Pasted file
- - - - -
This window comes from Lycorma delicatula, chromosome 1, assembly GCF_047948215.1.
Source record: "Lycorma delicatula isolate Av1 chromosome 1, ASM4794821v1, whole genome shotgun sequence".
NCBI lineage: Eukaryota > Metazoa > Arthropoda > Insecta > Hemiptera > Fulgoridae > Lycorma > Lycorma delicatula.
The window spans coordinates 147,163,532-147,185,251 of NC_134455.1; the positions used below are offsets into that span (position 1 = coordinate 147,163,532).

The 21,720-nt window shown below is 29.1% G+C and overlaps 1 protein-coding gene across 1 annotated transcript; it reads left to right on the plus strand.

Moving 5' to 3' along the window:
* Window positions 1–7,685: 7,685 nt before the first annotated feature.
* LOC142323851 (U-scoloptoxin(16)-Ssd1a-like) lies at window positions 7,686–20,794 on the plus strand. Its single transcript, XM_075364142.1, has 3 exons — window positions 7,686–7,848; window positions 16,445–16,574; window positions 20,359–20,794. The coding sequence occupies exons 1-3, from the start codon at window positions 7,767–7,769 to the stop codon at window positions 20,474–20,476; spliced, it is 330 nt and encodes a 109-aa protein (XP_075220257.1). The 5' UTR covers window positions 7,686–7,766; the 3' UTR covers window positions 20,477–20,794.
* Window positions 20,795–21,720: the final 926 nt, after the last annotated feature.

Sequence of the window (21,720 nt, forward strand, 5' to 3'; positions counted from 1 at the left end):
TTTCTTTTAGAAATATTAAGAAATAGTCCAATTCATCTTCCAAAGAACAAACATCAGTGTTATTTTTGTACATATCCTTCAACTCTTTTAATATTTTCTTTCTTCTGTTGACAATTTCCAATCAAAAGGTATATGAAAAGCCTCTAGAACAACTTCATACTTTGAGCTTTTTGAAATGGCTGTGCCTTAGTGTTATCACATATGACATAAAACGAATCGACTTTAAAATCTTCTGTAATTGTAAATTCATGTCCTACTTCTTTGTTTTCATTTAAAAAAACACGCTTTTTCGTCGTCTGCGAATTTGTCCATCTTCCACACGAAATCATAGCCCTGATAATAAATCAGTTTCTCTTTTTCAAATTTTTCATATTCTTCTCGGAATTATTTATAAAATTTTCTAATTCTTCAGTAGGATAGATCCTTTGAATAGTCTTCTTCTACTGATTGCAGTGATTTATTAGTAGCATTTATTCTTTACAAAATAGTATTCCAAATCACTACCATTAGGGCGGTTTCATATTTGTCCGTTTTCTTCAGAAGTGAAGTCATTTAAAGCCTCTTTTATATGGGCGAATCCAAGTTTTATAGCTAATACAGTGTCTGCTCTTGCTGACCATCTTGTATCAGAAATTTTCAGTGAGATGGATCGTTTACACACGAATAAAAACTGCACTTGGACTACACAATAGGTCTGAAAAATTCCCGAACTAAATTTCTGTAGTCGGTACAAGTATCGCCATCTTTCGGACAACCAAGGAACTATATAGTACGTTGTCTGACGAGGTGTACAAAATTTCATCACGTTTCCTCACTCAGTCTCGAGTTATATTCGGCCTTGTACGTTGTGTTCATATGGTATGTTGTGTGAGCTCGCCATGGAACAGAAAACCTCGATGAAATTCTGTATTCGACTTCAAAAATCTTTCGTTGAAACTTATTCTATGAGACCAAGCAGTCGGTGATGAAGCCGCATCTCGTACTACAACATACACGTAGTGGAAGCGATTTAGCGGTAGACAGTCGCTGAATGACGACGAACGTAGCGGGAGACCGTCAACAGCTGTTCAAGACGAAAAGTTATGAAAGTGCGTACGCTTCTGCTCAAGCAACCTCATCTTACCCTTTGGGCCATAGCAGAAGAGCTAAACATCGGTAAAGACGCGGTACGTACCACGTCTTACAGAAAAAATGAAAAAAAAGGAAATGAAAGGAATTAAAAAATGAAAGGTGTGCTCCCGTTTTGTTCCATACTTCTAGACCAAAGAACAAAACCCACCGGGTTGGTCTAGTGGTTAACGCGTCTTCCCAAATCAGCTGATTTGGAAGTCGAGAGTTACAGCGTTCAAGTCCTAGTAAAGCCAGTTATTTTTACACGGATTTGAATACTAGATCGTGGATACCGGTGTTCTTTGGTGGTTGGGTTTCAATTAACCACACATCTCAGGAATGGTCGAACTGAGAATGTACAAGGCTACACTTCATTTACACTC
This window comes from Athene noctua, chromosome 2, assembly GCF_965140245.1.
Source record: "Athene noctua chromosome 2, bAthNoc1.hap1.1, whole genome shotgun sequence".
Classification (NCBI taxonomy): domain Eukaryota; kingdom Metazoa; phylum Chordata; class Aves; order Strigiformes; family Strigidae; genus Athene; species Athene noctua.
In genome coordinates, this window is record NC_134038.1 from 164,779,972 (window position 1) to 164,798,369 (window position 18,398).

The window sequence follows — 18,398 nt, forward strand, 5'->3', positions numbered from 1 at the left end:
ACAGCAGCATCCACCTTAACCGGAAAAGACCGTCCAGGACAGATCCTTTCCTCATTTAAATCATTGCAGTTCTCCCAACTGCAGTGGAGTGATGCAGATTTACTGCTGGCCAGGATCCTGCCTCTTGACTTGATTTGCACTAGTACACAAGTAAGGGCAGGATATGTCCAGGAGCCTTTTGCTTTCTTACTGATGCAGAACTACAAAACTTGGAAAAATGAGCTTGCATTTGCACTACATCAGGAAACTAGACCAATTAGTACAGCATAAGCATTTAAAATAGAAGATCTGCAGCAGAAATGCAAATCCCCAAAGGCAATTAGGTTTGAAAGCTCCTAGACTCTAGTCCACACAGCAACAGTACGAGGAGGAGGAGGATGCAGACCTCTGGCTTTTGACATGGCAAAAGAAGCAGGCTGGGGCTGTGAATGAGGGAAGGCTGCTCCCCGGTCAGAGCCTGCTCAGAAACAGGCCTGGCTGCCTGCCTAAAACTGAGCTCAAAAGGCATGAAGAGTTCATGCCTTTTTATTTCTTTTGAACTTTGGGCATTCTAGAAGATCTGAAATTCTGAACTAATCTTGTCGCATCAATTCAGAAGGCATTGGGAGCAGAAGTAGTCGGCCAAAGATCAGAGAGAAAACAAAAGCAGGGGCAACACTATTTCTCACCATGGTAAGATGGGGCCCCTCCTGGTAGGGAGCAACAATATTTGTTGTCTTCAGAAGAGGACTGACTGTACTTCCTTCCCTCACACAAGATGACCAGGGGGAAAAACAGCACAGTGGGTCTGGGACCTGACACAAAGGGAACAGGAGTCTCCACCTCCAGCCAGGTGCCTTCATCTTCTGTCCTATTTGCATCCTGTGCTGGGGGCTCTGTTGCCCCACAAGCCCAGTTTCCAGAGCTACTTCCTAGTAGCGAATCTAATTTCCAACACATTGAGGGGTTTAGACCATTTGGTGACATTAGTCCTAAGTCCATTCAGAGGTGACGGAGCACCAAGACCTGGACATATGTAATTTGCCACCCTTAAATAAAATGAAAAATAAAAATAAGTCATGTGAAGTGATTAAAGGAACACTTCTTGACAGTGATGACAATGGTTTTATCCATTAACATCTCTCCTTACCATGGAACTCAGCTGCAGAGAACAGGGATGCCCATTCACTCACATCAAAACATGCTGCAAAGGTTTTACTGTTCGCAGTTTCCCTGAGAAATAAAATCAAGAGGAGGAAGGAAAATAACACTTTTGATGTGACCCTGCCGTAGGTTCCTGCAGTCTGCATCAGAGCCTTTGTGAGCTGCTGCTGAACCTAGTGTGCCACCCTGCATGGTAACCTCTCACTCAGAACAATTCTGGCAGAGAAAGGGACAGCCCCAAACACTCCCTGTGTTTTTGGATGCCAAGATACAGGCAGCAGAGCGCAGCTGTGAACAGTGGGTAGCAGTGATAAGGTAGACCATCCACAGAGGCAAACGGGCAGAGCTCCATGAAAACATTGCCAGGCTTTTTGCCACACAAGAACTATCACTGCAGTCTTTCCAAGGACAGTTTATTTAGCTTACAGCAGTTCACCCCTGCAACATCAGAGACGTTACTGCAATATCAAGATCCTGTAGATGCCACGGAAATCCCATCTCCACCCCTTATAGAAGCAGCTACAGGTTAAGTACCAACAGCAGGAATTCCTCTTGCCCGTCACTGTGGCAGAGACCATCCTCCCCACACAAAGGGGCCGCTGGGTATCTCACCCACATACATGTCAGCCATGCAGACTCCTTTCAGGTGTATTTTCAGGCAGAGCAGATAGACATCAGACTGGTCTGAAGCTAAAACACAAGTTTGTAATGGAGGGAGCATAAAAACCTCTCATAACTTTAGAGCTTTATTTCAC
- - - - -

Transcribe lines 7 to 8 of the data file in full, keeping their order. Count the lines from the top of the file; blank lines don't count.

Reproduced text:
* Window positions 1–7,685: 7,685 nt before the first annotated feature.
* LOC142323851 (U-scoloptoxin(16)-Ssd1a-like) lies at window positions 7,686–20,794 on the plus strand. Its single transcript, XM_075364142.1, has 3 exons — window positions 7,686–7,848; window positions 16,445–16,574; window positions 20,359–20,794. The coding sequence occupies exons 1-3, from the start codon at window positions 7,767–7,769 to the stop codon at window positions 20,474–20,476; spliced, it is 330 nt and encodes a 109-aa protein (XP_075220257.1). The 5' UTR covers window positions 7,686–7,766; the 3' UTR covers window positions 20,477–20,794.